In relationships, drama can be defined as manipulating others so that our own conflicts can be acted out on a 'larger stage' or allowing ourselves to be manipulated by others for the same purpose. In drama, the response of others becomes paramount, so that our own actions no longer arise out of conviction but rather arise out of a strategy of some sort. If actions are chosen, consciously or unconsciously, in anticipation of the response, then it can be said that a 'game' is underway. Spontaneous, very upset behavior in extreme situations is not drama. Behavior that is drama-driven has a 'fakeness' to it that is easily perceived next to real sincere behavior. Yet drama also has an intensity and provocativeness which seems to override the slight flavor of insincerity.

In drama, the situation is often manipulated so that we are 'justified' in having the feelings we want to have (the psychological term is 'projective identification'). Drama also gives the false impression that something profound is happening when actually something cyclical or repetitive is happening. The cost of this is that the real building blocks of satisfying living or solid relationships are neglected.

Having more feeling than one knows what to do with causes anxiety. Drama draws off anxiety for a time. It is like an escape valve. During adolescence, drama increases because feeling and drives have increased dramatically and emotional regulation and real responsibility has not caught up. In adolescence drama may have a legitimate role as 'rehearsal' for later major problem solving. However, drama can become a favored, life-long coping mechanism. Even for those who do not tend toward drama as a way of coping usually, may see it increase during stressful times. Falling into a co-dependent role with someone having addictive behavior, is among other things, using drama to decrease anxiety.

Expressive work in therapy, however, tends to decrease drama considerably because the directness and honesty takes the 'reaction' of others out of the equation

Karpman Drama Triangle

One way to look at drama in relationships is with a model called the Karpman Drama Triangle. The model has three 'triangle roles' --Victim, Rescuer, and Persecutor--and by implication, one 'non-triangling role, the 'adult'.


Two people in conflict tend to involve or blame a third person or entity to reduce tension. All participants consider themselves either victims or rescuers, which are the 'good' roles, and struggle to be acknowledged by the others as such. Participants also struggle to prove one of the others to be a 'persecutor' which is the bad role. The roles are never stable, of course, because no one believes they are a persecutor. All roles place the power to change things on other people. Said another way, all roles use blame.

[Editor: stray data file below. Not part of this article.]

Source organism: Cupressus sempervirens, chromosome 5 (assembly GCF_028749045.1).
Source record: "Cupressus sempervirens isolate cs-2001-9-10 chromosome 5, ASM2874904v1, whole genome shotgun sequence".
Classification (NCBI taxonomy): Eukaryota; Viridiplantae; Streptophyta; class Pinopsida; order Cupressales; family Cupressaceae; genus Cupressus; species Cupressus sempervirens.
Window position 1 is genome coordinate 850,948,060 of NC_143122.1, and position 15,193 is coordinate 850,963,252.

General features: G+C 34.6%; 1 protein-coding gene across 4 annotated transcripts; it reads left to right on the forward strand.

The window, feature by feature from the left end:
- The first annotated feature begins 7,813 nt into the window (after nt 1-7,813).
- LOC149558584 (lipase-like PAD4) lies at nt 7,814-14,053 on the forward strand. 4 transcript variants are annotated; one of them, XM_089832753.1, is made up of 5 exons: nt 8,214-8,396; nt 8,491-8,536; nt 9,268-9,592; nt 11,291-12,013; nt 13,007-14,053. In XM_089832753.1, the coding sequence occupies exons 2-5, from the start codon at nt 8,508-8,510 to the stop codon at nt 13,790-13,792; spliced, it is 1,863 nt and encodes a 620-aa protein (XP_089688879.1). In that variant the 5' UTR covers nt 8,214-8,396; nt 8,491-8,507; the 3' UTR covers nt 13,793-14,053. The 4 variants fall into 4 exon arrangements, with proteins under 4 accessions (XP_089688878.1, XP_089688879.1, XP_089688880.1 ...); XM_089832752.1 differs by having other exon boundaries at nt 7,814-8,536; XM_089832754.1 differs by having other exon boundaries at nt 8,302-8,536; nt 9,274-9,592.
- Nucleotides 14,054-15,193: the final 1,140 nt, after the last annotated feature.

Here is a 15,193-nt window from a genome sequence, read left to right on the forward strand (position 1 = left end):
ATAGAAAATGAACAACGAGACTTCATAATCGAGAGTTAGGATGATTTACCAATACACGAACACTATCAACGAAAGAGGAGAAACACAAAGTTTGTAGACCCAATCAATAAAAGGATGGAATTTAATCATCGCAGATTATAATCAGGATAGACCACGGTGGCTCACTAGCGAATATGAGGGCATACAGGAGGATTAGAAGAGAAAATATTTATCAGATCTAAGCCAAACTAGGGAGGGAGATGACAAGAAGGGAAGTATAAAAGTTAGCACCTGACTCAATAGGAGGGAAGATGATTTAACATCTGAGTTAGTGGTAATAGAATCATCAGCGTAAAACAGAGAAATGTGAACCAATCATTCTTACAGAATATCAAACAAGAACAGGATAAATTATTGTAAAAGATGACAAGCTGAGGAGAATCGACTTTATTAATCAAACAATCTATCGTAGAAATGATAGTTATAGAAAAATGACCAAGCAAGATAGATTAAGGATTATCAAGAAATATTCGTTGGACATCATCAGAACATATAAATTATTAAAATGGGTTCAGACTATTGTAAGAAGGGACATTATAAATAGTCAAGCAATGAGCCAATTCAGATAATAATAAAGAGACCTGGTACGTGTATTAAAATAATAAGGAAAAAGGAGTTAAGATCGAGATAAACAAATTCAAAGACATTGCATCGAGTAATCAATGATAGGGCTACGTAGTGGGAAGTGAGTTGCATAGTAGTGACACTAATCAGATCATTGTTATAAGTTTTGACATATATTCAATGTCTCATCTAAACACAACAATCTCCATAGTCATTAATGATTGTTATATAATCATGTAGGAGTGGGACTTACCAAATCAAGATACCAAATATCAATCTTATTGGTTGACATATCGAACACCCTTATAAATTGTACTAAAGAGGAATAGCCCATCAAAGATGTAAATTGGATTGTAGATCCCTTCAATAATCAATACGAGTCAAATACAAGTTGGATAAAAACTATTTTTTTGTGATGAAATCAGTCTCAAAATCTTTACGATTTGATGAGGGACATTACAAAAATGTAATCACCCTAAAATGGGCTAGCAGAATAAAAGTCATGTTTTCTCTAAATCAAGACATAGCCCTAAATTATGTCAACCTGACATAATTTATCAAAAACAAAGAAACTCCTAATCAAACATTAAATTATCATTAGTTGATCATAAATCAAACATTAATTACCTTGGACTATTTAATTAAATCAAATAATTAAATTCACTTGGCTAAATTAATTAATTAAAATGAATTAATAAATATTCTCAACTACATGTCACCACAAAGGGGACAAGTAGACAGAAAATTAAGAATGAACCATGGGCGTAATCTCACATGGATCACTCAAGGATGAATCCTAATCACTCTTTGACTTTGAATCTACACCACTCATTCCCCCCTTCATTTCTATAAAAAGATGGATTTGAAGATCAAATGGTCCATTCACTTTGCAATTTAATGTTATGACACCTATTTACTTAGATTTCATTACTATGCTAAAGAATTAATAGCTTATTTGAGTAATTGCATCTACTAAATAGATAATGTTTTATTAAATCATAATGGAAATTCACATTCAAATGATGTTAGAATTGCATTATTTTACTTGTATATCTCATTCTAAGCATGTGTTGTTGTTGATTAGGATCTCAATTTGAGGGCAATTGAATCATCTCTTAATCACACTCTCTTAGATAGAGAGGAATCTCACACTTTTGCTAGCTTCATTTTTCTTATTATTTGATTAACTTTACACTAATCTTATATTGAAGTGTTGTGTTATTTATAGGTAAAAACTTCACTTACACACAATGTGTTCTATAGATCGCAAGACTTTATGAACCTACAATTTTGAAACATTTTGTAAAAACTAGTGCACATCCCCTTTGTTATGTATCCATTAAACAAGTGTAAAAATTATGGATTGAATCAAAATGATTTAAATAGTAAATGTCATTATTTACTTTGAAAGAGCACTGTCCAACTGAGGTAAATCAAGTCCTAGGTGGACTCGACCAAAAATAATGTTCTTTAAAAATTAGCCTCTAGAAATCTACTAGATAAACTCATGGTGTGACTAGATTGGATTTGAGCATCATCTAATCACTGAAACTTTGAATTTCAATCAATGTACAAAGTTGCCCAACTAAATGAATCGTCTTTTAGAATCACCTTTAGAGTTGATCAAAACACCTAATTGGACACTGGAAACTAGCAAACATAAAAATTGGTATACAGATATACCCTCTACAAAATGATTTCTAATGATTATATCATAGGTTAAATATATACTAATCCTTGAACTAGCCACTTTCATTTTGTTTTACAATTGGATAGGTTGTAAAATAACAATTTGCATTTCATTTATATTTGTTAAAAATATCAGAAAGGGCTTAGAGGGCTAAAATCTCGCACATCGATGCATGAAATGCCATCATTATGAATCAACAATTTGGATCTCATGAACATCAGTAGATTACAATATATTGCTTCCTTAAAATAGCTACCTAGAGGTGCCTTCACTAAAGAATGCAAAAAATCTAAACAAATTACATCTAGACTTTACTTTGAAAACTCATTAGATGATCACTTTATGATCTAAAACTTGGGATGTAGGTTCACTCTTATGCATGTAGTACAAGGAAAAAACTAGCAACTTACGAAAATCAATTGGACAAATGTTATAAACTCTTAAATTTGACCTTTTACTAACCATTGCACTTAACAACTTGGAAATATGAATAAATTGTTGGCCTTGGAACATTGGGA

Most turmoil and drama in life is caused by players endlessly trying to change places in the triangle. People tend to identify strongly as basically a rescuer or as a victim in life, and they maintain that role during times of low to medium tension, but when tension gets high, things turn into a rapid scramble through all the roles. Honest, assertive, behavior that avoids the drama is called the ‘adult’ role. Below is a breakdown of some aspects of the roles. Whenever drama is conspicuous in a situation, participants are playing all the roles.

Helpless Victim

Times of relatively lower tension

Righteous Victim

Times of relatively higher tension



The role of persecutor is somewhat trickier to illustrate because it only shows up momentarily in behavior, or only shows up in accusation. The following are two ways to think of the role 1) when person A believes he or she is helping and making things better for person B, but person B says that person A is making it worse, in effect person B is calling person A the persecutor. This is especially difficult if person C joins together with B ‘against’ person A. A fruitless argument over who is really the persecutor will ensue. All participants will believe they are either victims or rescuers, and statements in the above sections will apply. 2) When any participant is overtaken with rage, envy, and desire for revenge, he or she may move to hurt or control the other person, all the while putting responsibility for his or her behavior on them. This point of view is described by the statements below.